But January 62021, he appeared on the US Senate floor wearing the helmet and body armor he had picked up inside the Capitol, and carrying the zip-tie handcuffs. Although he did not physically assault any police, his dress and his earlier comments that day led a federal judge to sentence him to two years in prison on Friday for obstructing congressional authentication of the Electoral College vote.
Brock, 56, from Grapevine, Tex., graduated from the Air Force Academy and served nine years on active duty and 16 years in the reserves as a pilot, and saw combat action in Afghanistan, his lawyer said in a summary statement. where did it go. Prosecutors noted in their brief that Brock was fired from his job as a sales leader in Fort Worth in 2018 because of repeated threats of violence against his co-workers.
Like thousands of others, Brock attended a “Stop the Steal” rally organized by President Donald Trump on January 6, then marched to the Capitol and entered. His attorney, Charles Burnham, claimed that Brock did not know he was not allowed in, despite the widespread chaos at the Capitol that day.
Once at the Capitol, Brock spent about 37 minutes inside, investigators determined, at one point scooping up the zip-tie handcuffs with which he was soon photographed, as well as A set of keys he used to try to open the door to the Senate chamber through which Vice President Mike Pence had exited moments earlier.
When he reached the Senate floor, he loudly declared, “This is our house!” wrote Assistant US Attorney April Ayers-Perez.
Soon after Brock’s photo appeared in the news media, his ex-wife called and identified him to federal authorities, according to court records. Brock also gave an interview to Ronan Farrow in the New Yorker, claiming that he did not bring the zip-tie handcuffs to the Capitol, but found them there.
Brock chose a bench trial in front of US District Judge John D. Bates rather than a jury trial. In November, Bates pleaded guilty to Brock on six counts: felony obstruction charges and five misdemeanors. The judge called it “unfathomable that Mr Brock believed he was authorized” to be there. Bates said, “He could look around and feel that he was part of a crowd.”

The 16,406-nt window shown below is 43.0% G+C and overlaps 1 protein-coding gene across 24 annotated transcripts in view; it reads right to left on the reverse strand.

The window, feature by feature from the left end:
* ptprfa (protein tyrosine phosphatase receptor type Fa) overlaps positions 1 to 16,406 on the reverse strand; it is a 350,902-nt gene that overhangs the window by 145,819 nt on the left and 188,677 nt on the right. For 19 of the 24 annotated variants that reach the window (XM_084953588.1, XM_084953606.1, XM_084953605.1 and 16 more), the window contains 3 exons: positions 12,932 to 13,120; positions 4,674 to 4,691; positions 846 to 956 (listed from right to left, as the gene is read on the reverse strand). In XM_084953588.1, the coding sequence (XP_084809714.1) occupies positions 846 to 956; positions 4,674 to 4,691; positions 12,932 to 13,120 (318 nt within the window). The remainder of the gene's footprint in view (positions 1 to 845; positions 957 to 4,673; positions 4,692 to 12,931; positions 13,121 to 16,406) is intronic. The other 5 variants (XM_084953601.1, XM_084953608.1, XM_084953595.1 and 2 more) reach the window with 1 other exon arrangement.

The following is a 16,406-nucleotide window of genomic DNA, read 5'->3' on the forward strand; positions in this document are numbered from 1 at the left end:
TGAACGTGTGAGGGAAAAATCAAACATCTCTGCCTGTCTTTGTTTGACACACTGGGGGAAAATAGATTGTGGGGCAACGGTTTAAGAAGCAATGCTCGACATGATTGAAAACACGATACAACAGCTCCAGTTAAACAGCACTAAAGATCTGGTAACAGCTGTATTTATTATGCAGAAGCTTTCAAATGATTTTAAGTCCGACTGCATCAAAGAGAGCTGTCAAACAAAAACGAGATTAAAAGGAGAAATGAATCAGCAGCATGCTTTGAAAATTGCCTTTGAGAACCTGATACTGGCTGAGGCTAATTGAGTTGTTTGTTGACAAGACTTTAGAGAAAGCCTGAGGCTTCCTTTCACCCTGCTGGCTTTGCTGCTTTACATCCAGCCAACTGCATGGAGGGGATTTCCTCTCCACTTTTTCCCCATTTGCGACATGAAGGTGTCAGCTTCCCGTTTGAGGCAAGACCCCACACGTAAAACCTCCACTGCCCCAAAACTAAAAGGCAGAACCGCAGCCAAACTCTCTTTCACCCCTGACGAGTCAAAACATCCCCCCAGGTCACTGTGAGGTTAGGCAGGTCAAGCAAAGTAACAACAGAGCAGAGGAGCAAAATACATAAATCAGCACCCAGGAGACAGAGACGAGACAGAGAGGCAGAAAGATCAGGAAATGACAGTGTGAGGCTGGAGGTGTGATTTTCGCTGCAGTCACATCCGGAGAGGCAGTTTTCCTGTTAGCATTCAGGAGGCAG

A preliminary sentencing guideline calculation by the federal probation office determined that Brock should face a sentence range of 57 to 71 months, and prosecutors recommended the judge impose a term of 60 months.
But the guideline’s calculation included an eight-level escalation for causing or threatening physical or property damage. Bates ruled that the increase was unreasonable because Brock had not harmed anyone or damaged any property himself. The judge reduced the sentence range from 24 to 30 months. Ayers-Pérez still asked for a sentence of 60 months.
Now it was time for Brock to talk to the judge. He denied. Burnham said Brock is still considering appealing his conviction.
The judge said he would normally consider a sentence at the low end of the guidelines’ range in such a case. Then with Brock’s military service, lack of criminal history, and his efforts to stop some of the rioters from causing further harm, “that would lead me to the bottom of the guidelines. But we have to keep the rhetoric in mind,” the judge said while reading page after page of angry Facebook posts from Brock.
“I find this particularly reprehensible and quite frankly unbelievable from a senior military officer,” the judge said. “It’s detailed, it’s consistent, it’s both surprising and atrocious. And we have no acceptance of responsibility and no remorse of any kind. ZERO.”
In addition to sentencing Brock to 24 months in prison, Bates ordered him to serve two years of supervised release and 100 hours of community service after sentencing. As with almost all January 6 defendants, he was not taken into custody after sentencing and was allowed to arrange for his surrender date.
Brock is the 13th trial defendant sentenced for obstruction of official proceedings, and the average sentence has been 45 months, according to Washington Post data. Of the 21 defendants who pleaded guilty to obstruction charges, the average sentence was 28.4 months, the Post data shows.